Blog: Why Retailers seek edge with ‘Natural Language Processing’
Product descriptions are a great way to maximise conversions because what a customer reads about the product influences whether or not she’ll buy. A compelling product description describes not only in what the product does but also what the product does for her.
Fashion brand LK Bennett strikes a great balance between listing the product details and describing the great things about buying this dress (italics mine) –
Kara is a modern evening dress — a contemporary riff on T-shirt silhouettes. Knee length, with short sleeves, it is rendered in a rich green velvet. Its bodycon fit featuring ruching detail at the side seam, for a flattering finish.
The product description also contains valuable marketing signals. Marketing professionals already use segmentation and business rules to help improve newsletter personalisation, but marketers have also become increasingly interested in the ability for artificial intelligence to revolutionise their profession, and one of the hottest areas is called “Natural Language Processing,” which entails teaching computers to understand the nuances of human language.
In the jargon, text is known as ‘unstructured’ data because it doesn’t come in numerical values and therefore is difficult to convert into tabular data that can be stored in a marketing database. Yet growing computing power and advances in programming have enabled data scientists to transform product description text into a goldmine for marketers.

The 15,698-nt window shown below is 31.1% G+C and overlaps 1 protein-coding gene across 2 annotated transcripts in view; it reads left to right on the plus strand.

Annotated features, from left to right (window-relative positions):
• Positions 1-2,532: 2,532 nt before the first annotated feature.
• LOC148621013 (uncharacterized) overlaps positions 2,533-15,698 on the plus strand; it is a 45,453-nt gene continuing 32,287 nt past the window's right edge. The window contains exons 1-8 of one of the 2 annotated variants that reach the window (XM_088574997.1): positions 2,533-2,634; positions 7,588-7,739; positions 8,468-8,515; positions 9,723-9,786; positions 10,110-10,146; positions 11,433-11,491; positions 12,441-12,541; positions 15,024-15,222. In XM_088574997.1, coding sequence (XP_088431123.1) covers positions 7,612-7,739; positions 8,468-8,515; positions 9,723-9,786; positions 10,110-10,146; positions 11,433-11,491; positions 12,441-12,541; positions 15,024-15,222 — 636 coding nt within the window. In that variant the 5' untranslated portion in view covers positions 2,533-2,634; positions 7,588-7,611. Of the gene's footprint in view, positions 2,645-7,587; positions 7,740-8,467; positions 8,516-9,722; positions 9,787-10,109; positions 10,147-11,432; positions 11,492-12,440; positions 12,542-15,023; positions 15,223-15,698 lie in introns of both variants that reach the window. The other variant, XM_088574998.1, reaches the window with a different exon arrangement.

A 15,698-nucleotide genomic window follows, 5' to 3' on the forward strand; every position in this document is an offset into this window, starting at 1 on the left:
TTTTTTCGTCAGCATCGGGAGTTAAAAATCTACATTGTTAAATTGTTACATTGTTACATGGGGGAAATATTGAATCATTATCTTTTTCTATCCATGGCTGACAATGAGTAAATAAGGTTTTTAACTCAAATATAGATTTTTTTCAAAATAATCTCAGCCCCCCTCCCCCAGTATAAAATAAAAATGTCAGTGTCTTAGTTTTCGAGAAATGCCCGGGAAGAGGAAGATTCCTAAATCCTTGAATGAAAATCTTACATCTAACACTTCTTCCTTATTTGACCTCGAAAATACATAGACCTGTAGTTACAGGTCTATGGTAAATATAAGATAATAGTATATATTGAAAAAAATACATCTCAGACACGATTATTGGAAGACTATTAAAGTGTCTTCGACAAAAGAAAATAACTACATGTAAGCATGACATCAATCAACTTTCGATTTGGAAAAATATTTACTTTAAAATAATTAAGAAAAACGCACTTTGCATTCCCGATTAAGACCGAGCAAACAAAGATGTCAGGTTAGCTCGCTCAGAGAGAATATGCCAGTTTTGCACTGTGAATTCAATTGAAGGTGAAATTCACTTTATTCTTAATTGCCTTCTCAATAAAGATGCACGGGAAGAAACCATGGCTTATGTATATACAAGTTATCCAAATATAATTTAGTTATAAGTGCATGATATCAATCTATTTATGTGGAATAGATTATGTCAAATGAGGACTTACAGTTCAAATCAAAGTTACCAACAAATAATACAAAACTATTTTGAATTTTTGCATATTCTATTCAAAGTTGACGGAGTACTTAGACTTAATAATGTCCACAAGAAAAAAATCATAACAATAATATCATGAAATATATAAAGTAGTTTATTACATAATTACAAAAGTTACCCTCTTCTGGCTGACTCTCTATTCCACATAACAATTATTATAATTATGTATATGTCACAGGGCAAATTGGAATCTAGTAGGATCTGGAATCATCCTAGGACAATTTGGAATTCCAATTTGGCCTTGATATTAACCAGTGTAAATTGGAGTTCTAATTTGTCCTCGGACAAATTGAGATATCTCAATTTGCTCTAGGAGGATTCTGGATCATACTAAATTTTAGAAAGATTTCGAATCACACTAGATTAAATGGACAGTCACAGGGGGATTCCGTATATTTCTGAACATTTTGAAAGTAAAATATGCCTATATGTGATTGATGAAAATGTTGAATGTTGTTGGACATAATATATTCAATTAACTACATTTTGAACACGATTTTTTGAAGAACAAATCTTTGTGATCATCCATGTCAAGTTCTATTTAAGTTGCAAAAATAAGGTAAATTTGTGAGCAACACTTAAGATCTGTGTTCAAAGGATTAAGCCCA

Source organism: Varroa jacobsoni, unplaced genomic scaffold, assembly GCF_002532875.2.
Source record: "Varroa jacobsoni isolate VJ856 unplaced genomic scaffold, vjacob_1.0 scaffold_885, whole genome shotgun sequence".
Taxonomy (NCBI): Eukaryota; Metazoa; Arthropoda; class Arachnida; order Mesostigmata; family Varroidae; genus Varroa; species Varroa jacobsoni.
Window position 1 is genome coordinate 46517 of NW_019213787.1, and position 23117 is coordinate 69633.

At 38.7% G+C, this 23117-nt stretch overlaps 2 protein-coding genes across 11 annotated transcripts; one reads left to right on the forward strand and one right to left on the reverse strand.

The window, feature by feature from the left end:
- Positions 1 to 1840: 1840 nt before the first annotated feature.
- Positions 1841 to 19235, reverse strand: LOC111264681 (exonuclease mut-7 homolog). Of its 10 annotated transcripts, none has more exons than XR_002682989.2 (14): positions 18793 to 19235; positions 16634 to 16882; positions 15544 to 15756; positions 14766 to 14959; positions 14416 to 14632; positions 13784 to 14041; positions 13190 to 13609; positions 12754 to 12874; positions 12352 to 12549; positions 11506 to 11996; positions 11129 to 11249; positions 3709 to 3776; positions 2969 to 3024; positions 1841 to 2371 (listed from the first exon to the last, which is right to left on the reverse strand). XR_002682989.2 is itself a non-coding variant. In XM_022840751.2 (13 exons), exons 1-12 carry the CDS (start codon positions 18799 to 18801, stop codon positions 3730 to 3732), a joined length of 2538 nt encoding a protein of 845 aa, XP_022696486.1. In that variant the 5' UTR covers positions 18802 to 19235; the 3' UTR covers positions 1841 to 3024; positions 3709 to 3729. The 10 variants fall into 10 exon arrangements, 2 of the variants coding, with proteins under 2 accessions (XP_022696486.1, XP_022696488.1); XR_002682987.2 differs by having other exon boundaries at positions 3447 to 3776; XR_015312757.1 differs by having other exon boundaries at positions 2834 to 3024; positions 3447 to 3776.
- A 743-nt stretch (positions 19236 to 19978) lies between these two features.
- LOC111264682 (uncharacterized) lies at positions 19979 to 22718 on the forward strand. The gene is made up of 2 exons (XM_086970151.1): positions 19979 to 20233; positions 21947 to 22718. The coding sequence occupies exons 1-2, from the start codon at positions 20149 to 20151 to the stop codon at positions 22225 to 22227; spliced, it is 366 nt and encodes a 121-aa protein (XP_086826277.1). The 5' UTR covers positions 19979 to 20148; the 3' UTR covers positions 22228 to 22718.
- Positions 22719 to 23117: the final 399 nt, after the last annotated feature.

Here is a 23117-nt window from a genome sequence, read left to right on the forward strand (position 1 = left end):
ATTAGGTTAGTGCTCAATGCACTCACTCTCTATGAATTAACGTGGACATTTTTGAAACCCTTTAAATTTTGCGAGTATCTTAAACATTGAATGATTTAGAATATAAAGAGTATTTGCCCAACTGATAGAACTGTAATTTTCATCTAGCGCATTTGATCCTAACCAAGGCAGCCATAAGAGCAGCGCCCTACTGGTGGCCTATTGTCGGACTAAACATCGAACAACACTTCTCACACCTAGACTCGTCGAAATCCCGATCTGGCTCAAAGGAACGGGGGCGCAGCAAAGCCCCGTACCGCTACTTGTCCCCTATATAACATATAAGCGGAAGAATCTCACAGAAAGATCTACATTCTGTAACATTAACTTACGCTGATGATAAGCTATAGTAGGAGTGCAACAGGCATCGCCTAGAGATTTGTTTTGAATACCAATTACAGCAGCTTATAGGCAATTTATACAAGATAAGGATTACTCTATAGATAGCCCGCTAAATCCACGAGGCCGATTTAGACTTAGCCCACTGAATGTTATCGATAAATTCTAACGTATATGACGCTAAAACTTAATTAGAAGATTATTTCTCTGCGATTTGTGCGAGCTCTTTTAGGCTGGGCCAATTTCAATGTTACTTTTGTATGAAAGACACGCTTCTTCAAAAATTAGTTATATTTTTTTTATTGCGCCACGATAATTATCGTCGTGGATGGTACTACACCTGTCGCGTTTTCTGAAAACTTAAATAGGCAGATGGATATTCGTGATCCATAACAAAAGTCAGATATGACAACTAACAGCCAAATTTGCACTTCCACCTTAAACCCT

In the field of Machine Learning, Natural Language Processing, often shortened to NLP, is gaining widescale attention from marketers. As an example of best practice, Spotify uses NLP to systematically scan a listener’s listening history — scoring each song with a variety of attributes and using that data to store/update a user’s musical tastes. Spotify then uses this semantic profile to ‘surprise and delight’ listeners with a stream of fresh and relevant music that is ranked according to that listener’s unique and evolving musical tastes. Applying this technology to email merchandising is the next step in NLP’s evolution. To date, NLP has been used only by global retailers, but in today’s retail environment every retailer with many products and many customers are seeking novel ways to use NLP to surprise and delight customers with relevant products and boost marketing ROI.
Retailers and e-commerce companies can use NLP by doing what Spotify, Netflix, Google, and Amazon are already doing very successfully: proactively recognise each customer, understand their unique tastes and preferences, and make individualised recommendations.
Consumer engagement data is being produced and captured at an exponentially increasing rate, and NLP is a critical strategy to help serve customers better. Retailers are using NLP to infer a customer’s tastes and make recommendations based on those tastes because retailers that cannot understand each customer’s unique tastes and preferences risk falling behind.
Consumers expect a more individualised retail experience.
Retailing is going through a period of profound change, and NLP is one of the most potent tools a retailer can use to stay ahead of Amazon and other global retailers.
NLP can help with email personalisation and enables you to add a human touch to boost your site’s shopping experience. NLP can help smash the glass ceiling of rules-based personalisation and provides the ability to talk with customers as if there was an attentive and helpful personal shopper on the other side of the screen.
Dress credit: LK Bennett
Read more: ‘The 7 deadly myths of AI marketing’ »